Myers, an Associate Professor of English and Interim Associate Dean of the School of Arts and Sciences at Boise State, said the guardrails of the program need to be large enough to let a path take its natural course but not so wide students would feel overwhelmed just choosing a starting point.

“I would say it's academic fine-tuning for the students who have been at Boise State, or kind of a reorientation,” she said.

"It's an opportunity to take a breather ... to really focus yourself and figure out what it is that you want to do to best optimize your time at Boise State."

Navigating around full-time employment is also a common thread, said student Kevin Gutierrez.

“It just seemed like there was a lot of opportunity for me to look into little classes like on Coursera,” he explained. Coursera is the university’s online classroom platform. “At the same time connecting with an actual community, it's a perfect way to have that college community as well as looking into things that I'm obviously interested in.”

“We also learned that it helps them if they have goals that are in smaller bites,” Myers said. “It still is all driven by their interests and goals: then the team just sort of helps them step-by-step to move towards those goals.”

She said the secret sauce of the program’s success thus far is the wraparound support from advisors, mentors, coaches and fellow students. Those perspectives made the difference for Lay, who said she expects to return part-time to Boise State in the fall.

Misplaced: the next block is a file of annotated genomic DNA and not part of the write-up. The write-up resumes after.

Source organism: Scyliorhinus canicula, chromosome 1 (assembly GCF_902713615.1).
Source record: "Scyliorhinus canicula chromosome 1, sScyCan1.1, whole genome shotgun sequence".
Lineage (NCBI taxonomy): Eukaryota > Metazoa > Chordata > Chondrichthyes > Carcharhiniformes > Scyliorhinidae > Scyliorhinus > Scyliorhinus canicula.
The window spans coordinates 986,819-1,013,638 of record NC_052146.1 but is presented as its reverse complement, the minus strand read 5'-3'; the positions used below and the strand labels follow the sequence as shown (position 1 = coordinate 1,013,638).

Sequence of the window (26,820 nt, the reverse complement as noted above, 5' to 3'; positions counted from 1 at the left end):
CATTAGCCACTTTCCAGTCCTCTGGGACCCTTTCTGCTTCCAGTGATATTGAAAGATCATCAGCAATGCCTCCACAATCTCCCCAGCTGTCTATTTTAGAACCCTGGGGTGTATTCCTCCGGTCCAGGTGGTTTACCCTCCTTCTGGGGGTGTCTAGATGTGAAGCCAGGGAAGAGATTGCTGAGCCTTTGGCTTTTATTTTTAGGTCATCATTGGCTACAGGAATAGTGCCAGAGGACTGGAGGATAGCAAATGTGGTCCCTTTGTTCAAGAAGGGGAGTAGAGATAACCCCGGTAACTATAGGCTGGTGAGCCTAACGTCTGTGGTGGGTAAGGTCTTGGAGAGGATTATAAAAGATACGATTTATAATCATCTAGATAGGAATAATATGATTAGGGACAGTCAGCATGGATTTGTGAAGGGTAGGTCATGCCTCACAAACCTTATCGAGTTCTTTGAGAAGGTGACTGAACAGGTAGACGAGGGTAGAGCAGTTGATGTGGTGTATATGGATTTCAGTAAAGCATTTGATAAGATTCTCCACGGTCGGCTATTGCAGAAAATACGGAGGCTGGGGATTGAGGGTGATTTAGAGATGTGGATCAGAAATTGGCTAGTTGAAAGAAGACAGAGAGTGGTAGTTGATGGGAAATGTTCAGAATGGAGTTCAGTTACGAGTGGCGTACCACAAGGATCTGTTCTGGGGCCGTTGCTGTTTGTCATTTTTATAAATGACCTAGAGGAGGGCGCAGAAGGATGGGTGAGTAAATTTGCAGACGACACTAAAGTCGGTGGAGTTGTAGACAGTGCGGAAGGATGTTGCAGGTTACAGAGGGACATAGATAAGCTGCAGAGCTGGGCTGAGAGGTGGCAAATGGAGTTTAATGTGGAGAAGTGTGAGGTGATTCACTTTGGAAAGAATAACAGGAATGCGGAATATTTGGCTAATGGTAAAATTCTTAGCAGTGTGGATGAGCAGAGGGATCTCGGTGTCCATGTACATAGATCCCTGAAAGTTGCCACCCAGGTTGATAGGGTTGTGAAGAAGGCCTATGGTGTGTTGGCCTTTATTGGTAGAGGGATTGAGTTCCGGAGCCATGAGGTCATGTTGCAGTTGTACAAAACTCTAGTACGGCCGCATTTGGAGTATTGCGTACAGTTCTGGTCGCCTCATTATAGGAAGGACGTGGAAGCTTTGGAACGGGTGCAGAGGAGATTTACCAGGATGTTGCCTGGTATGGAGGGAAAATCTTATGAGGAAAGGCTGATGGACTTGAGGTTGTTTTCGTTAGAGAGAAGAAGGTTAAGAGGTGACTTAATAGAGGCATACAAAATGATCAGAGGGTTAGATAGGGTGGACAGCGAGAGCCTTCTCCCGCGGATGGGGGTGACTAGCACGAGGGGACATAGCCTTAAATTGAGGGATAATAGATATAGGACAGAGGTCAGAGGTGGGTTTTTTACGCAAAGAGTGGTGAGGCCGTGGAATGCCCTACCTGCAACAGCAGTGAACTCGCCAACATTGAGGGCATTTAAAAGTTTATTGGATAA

“I talked with both my career advisor [and] my career counselor,” Lay said. “Both of them really helped to open up my eyes of what I actually want in a workplace and how I am as a person.”

Myers said the program’s strong rollout has piqued the interest of other universities.

“Louisiana Tech is going to launch the Bronco Gap Year model there this summer,” she said. Myers is launching a research project on results from the two programs. The University of Cincinnati is also interested in the Boise State model, she said.

Expanding the program and retaining the extensive hands-on guidance that’s been so successful will require more resources. The ratio of support personnel per student is challenging to scale up.

For now, the pilot program will continue this fall. Long-term, Myers said Boise State’s gap year model could also be an important low-cost onramp to kids from underserved areas who might not otherwise consider going to college.

“I just can't wait till the end of this spring when we get to see the showcase, this incredible range of creative and intellectual and exploratory work that [students have] done," she said.

“I said early on: it was kind of theoretical, sort of, ‘We have this idea of a thing. We think it's going to be cool,’ and now we're going to actually be able to see it. And I can't wait for that.”

Follow Troy Oppie on Twitter @GoodBadOppie for more local news.

Copyright 2021 Boise State Public Radio

Troy Oppie is a reporter and local host of 'All Things Considered' for Boise State Public Radio News.